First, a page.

Living in a van

Man can’t find suitable accessible housing

Barb Sweet bsweet@thetelegram.com
Published on August 20, 2013
This van has been home for Peter Locke during his search for accessible housing. — Photo by Barb Sweet/The Telegram

Peter Locke’s home since June has been a burgundy 1980 van with carpet on the ceiling and a small bunk in the back with an unzipped sleeping bag stretched across it.

There’s no bathroom, but Locke still has a catheter from a bladder rupture. Every once in a while he gets a hotel room for a night to get a wash.  But the summer is wearing on and Locke’s search for a wheelchair-accessible apartment has frustrated him and people trying to help. Locke has no idea what he’s going to do if he doesn’t find a place in the next few weeks.

The 52-year-old man was a bricklayer for 30 years, then injured his back about four years ago and six months after that was diagnosed with multiple sclerosis.

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As he explained his story, the rail thin man shifted his body frequently to relieve the discomfort on his back from life in the chair.

“Sometimes it gets you down, but you tries to keep going. If you get down too much you won’t get back up,” he said, adding once he gets an apartment he hopes he can get some home support and use the GoBus accessible transit.

Friends — whose home isn’t accessible for him to stay with them, but they help by driving him in his van —  said the biggest issue is finding an accessible apartment in the right price range. Sometimes landlords don’t want to rent to someone in a wheelchair.

“They hang up on ya,” Locke said.

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After his marriage breakup, Locke said he couldn’t afford to continue his mortgage in St. John’s, sold his house and moved to Winterton, about an hour and a half away from St. John’s, because he thought it would be cheaper.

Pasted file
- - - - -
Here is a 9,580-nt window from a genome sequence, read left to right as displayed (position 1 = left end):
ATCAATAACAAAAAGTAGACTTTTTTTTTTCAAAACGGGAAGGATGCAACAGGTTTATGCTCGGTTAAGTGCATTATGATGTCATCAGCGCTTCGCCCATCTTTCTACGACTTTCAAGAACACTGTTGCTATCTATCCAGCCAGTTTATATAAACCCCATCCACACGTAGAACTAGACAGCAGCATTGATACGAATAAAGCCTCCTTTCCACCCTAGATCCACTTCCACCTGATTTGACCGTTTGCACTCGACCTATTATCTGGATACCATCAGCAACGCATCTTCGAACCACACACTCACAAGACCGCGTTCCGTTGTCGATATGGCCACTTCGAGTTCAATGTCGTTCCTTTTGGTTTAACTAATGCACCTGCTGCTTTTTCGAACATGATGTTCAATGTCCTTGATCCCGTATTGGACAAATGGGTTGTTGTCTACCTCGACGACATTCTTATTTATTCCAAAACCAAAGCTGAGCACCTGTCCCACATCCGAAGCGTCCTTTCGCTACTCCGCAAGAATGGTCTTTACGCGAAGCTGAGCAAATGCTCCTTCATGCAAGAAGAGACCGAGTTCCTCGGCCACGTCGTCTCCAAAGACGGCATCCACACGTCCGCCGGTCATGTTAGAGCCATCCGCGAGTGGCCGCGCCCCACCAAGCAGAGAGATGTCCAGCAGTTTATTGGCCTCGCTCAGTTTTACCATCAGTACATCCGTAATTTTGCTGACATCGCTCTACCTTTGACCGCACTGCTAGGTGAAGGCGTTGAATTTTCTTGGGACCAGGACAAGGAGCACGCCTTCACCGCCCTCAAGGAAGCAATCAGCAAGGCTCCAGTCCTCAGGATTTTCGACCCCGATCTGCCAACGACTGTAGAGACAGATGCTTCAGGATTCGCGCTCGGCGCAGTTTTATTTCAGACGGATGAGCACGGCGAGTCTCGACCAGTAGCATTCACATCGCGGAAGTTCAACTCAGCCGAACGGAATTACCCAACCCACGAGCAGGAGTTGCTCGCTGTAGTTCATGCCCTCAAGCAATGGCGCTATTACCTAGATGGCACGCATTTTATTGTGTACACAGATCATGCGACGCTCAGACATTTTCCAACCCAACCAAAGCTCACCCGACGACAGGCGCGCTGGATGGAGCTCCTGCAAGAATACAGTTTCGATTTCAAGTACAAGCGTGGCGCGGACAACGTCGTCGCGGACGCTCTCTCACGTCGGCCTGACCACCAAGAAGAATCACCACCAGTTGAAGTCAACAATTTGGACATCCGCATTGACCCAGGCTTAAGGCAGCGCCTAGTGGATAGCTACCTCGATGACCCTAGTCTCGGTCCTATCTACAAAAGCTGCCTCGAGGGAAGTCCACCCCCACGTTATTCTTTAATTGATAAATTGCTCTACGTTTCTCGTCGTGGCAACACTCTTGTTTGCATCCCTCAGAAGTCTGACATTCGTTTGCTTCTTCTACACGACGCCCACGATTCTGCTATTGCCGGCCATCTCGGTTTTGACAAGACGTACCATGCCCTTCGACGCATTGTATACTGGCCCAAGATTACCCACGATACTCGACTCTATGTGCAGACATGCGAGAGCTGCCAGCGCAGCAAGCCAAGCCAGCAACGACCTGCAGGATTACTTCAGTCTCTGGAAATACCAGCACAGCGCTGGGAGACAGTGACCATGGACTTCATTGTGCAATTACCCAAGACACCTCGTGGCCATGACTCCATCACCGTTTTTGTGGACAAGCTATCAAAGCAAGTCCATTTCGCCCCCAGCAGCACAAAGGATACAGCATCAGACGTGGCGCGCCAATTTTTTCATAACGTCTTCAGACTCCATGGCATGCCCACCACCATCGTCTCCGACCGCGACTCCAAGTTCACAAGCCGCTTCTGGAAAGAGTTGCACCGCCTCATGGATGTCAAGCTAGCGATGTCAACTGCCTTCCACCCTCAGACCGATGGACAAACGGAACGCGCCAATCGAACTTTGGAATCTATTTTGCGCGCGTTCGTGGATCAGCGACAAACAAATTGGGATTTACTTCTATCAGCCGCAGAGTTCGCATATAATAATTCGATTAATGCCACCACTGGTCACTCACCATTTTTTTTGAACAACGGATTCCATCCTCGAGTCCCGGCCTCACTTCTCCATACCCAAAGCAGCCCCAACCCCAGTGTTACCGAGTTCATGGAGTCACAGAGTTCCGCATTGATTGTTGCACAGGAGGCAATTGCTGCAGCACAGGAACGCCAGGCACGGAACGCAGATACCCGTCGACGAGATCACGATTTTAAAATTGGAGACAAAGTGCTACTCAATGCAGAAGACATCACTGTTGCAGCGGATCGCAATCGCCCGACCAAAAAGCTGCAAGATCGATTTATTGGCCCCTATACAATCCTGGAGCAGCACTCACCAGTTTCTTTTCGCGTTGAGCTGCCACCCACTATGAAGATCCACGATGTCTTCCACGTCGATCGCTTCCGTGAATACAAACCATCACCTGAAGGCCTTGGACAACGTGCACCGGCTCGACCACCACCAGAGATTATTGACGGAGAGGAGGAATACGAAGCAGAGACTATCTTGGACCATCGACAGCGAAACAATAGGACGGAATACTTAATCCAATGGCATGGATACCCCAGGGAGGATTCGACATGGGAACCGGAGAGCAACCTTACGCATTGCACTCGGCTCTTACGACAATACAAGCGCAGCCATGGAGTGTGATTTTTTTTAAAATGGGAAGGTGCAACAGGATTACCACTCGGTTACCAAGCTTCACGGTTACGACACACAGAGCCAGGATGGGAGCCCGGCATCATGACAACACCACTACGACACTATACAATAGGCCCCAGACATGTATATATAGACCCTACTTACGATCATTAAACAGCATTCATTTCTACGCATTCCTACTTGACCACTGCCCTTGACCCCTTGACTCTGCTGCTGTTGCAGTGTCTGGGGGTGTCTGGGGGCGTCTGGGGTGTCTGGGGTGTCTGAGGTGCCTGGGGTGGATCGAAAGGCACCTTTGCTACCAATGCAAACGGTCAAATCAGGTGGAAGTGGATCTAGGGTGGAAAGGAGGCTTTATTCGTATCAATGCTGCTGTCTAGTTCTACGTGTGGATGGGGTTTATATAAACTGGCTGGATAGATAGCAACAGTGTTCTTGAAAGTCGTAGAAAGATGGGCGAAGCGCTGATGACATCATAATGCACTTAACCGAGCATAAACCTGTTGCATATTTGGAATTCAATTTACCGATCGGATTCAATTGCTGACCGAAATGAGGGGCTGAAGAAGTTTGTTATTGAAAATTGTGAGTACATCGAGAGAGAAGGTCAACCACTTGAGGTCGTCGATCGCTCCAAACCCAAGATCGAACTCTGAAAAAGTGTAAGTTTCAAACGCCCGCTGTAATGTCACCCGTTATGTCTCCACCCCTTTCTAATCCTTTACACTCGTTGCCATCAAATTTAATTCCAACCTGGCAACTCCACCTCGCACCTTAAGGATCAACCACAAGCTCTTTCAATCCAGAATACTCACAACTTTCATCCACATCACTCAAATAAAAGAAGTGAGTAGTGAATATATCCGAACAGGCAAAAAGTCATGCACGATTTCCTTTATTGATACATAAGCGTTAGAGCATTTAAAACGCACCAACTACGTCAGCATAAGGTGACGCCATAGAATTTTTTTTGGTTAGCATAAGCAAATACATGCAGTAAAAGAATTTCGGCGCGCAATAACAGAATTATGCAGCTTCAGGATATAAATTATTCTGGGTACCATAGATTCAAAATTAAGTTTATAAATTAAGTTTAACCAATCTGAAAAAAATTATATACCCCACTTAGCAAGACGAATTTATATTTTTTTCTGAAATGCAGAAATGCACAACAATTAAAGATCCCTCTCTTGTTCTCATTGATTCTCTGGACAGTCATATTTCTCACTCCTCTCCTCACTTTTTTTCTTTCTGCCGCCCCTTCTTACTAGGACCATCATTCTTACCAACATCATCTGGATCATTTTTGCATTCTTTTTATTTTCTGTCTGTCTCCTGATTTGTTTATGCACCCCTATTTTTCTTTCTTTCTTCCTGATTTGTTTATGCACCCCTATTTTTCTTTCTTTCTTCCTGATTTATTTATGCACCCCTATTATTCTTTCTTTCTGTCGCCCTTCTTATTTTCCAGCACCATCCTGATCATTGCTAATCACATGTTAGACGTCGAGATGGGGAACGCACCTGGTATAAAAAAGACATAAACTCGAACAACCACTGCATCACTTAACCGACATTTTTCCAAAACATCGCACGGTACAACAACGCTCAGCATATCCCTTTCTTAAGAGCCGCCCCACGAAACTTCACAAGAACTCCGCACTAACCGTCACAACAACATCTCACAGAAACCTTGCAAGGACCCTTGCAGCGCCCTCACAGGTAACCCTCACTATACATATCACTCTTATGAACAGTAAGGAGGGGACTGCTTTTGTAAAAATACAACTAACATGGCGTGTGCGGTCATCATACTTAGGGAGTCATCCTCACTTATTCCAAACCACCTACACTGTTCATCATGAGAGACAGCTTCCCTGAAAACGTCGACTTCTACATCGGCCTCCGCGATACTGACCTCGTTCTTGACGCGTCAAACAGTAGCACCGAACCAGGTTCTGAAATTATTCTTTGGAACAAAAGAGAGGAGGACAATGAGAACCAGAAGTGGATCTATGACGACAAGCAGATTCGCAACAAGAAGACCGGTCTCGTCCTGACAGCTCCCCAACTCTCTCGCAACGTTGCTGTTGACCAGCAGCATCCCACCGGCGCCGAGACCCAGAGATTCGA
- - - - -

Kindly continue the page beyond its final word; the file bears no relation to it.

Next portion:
Then this spring, an electrical heater caught fire and his house there was extensively damaged, he said. Locke decided it would be better to move back to St. John’s to be closer to weekly medical appointments. He had insurance which covered the mortgage, but he said he would have to make expensive repairs to the home to live in it again in addition to transportation back and forth to the city for appointments.

But there’s been no luck so far applying to social housing and looking for rentals in the private market in metro.

The NDP has been trying to help him. There is a lead on one apartment this week, but it may not fit his needs.

Locke’s disability income is $1,700 a month.

“One day I was working seven days a week and a couple of days later I couldn’t work at all,” he said of his health issues.

NDP housing critic St. John’s Centre MHA Gerry Rogers said it’s rough for people who need accessible units.

“People are looking for months and months and months,” she said. “There are so few units available in social housing. And there doesn’t seem to be a plan to make any more.”

Rogers said without an increase in the rent subsidies — a program to help low-income earners in the private rental market — people have less resources to aid their search.

“It’s a really tough one,” she said. “We’re seeing it across the board, across the province.”

“The number of people on the waiting list for rent subsidies I believe is growing because they are calling our offices. … There’s no relief in sight.”

She blames the Tory government for failing to plan for the aging demographic.

No one was available at Newfoundland and Labrador Housing to comment Monday.

 

bsweet@thetelegram.com